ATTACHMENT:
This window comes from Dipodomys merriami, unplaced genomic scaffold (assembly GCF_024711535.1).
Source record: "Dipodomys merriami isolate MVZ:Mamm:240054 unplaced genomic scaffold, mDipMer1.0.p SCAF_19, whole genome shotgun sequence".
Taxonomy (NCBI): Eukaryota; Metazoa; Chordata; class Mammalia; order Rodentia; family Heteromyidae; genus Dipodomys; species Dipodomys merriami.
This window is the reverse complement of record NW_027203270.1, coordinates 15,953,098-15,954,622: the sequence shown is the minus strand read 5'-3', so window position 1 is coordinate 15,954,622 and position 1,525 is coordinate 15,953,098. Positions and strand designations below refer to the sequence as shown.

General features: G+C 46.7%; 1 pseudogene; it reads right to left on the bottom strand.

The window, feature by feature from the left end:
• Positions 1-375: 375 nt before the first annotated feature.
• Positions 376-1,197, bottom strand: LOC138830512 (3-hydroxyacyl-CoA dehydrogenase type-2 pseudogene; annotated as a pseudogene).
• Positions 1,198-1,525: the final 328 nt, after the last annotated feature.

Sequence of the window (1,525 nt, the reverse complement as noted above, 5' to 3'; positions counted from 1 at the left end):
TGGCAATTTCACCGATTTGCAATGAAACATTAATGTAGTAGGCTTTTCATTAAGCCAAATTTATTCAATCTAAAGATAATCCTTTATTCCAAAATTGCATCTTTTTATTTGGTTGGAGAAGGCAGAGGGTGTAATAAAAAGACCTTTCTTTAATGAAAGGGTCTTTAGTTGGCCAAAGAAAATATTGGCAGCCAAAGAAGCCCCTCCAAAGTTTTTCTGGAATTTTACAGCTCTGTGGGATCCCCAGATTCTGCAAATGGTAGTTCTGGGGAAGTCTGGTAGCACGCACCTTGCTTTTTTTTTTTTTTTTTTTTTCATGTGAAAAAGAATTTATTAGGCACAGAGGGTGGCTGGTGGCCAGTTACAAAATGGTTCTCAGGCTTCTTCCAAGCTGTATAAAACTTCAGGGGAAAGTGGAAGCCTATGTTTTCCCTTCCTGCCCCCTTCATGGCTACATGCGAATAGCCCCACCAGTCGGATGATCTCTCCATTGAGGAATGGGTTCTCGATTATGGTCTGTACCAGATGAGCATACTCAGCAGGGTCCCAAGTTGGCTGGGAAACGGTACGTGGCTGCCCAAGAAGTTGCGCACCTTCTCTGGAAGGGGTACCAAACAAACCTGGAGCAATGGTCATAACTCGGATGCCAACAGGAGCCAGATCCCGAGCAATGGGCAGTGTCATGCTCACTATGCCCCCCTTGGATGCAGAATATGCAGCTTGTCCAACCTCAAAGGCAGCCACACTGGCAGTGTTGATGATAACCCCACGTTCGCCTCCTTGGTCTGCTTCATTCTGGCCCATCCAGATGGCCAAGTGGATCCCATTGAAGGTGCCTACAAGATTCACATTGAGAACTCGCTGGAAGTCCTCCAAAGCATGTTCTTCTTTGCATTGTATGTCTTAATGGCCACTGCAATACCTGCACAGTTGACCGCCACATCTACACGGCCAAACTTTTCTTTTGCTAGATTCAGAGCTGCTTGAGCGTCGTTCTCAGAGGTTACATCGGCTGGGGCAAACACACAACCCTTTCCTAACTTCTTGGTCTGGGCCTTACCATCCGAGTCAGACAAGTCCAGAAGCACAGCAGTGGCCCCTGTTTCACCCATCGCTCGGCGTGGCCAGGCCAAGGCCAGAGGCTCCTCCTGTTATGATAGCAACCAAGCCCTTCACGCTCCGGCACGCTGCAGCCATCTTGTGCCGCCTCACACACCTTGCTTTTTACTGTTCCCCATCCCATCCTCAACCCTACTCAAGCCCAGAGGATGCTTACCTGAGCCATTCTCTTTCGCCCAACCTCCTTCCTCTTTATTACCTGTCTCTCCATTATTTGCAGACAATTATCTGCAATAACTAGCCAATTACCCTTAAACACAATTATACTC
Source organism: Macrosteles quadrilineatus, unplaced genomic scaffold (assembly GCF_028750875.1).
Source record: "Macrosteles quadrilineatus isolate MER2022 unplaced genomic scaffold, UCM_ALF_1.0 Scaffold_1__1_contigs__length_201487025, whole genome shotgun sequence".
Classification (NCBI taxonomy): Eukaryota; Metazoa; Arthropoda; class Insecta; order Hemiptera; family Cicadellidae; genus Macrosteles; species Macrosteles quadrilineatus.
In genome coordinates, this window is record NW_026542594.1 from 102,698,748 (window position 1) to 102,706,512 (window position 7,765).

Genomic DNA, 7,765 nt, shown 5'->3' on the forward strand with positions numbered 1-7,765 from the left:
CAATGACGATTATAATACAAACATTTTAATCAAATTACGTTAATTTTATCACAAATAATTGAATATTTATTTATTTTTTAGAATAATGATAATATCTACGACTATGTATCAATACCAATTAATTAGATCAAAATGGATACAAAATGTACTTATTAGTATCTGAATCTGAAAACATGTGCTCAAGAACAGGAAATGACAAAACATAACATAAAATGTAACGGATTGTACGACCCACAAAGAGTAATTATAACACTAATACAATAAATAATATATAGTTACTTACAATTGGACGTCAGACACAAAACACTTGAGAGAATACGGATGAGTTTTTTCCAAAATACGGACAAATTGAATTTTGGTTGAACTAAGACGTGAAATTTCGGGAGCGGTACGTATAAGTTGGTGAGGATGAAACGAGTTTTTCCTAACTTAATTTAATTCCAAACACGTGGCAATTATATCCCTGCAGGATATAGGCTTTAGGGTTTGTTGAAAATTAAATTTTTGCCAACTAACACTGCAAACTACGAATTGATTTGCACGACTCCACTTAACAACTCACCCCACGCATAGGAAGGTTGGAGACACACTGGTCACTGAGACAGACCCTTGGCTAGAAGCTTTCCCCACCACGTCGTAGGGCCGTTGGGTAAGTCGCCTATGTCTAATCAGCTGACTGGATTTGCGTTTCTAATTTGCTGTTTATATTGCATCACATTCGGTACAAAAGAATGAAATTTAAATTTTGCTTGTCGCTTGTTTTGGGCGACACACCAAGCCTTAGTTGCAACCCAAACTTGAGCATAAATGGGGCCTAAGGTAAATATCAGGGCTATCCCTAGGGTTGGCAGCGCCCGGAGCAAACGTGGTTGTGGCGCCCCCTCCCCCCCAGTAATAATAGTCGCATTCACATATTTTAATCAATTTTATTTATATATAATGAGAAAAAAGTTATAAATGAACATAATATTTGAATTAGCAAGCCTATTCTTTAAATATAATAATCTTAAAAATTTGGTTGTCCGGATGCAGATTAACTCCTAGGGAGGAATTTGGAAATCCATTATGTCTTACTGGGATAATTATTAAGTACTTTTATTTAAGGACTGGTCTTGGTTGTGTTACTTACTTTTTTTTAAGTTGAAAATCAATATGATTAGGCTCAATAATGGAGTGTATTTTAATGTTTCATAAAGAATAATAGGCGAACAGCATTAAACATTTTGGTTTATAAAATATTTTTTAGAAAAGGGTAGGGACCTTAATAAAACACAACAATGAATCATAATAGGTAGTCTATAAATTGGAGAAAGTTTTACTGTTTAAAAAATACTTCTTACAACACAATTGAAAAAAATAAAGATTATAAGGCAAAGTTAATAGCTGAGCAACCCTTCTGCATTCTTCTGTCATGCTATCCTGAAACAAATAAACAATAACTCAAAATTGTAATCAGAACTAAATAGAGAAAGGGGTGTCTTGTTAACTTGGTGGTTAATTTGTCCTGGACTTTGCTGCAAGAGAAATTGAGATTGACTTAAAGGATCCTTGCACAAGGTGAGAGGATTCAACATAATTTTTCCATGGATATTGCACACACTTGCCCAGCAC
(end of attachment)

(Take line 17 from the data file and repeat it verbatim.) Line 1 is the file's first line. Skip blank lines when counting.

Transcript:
CAATGACGATTATAATACAAACATTTTAATCAAATTACGTTAATTTTATCACAAATAATTGAATATTTATTTATTTTTTAGAATAATGATAATATCTACGACTATGTATCAATACCAATTAATTAGATCAAAATGGATACAAAATGTACTTATTAGTATCTGAATCTGAAAACATGTGCTCAAGAACAGGAAATGACAAAACATAACATAAAATGTAACGGATTGTACGACCCACAAAGAGTAATTATAACACTAATACAATAAATAATATATAGTTACTTACAATTGGACGTCAGACACAAAACACTTGAGAGAATACGGATGAGTTTTTTCCAAAATACGGACAAATTGAATTTTGGTTGAACTAAGACGTGAAATTTCGGGAGCGGTACGTATAAGTTGGTGAGGATGAAACGAGTTTTTCCTAACTTAATTTAATTCCAAACACGTGGCAATTATATCCCTGCAGGATATAGGCTTTAGGGTTTGTTGAAAATTAAATTTTTGCCAACTAACACTGCAAACTACGAATTGATTTGCACGACTCCACTTAACAACTCACCCCACGCATAGGAAGGTTGGAGACACACTGGTCACTGAGACAGACCCTTGGCTAGAAGCTTTCCCCACCACGTCGTAGGGCCGTTGGGTAAGTCGCCTATGTCTAATCAGCTGACTGGATTTGCGTTTCTAATTTGCTGTTTATATTGCATCACATTCGGTACAAAAGAATGAAATTTAAATTTTGCTTGTCGCTTGTTTTGGGCGACACACCAAGCCTTAGTTGCAACCCAAACTTGAGCATAAATGGGGCCTAAGGTAAATATCAGGGCTATCCCTAGGGTTGGCAGCGCCCGGAGCAAACGTGGTTGTGGCGCCCCCTCCCCCCCAGTAATAATAGTCGCATTCACATATTTTAATCAATTTTATTTATATATAATGAGAAAAAAGTTATAAATGAACATAATATTTGAATTAGCAAGCCTATTCTTTAAATATAATAATCTTAAAAATTTGGTTGTCCGGATGCAGATTAACTCCTAGGGAGGAATTTGGAAATCCATTATGTCTTACTGGGATAATTATTAAGTACTTTTATTTAAGGACTGGTCTTGGTTGTGTTACTTACTTTTTTTTAAGTTGAAAATCAATATGATTAGGCTCAATAATGGAGTGTATTTTAATGTTTCATAAAGAATAATAGGCGAACAGCATTAAACATTTTGGTTTATAAAATATTTTTTAGAAAAGGGTAGGGACCTTAATAAAACACAACAATGAATCATAATAGGTAGTCTATAAATTGGAGAAAGTTTTACTGTTTAAAAAATACTTCTTACAACACAATTGAAAAAAATAAAGATTATAAGGCAAAGTTAATAGCTGAGCAACCCTTCTGCATTCTTCTGTCATGCTATCCTGAAACAAATAAACAATAACTCAAAATTGTAATCAGAACTAAATAGAGAAAGGGGTGTCTTGTTAACTTGGTGGTTAATTTGTCCTGGACTTTGCTGCAAGAGAAATTGAGATTGACTTAAAGGATCCTTGCACAAGGTGAGAGGATTCAACATAATTTTTCCATGGATATTGCACACACTTGCCCAGCAC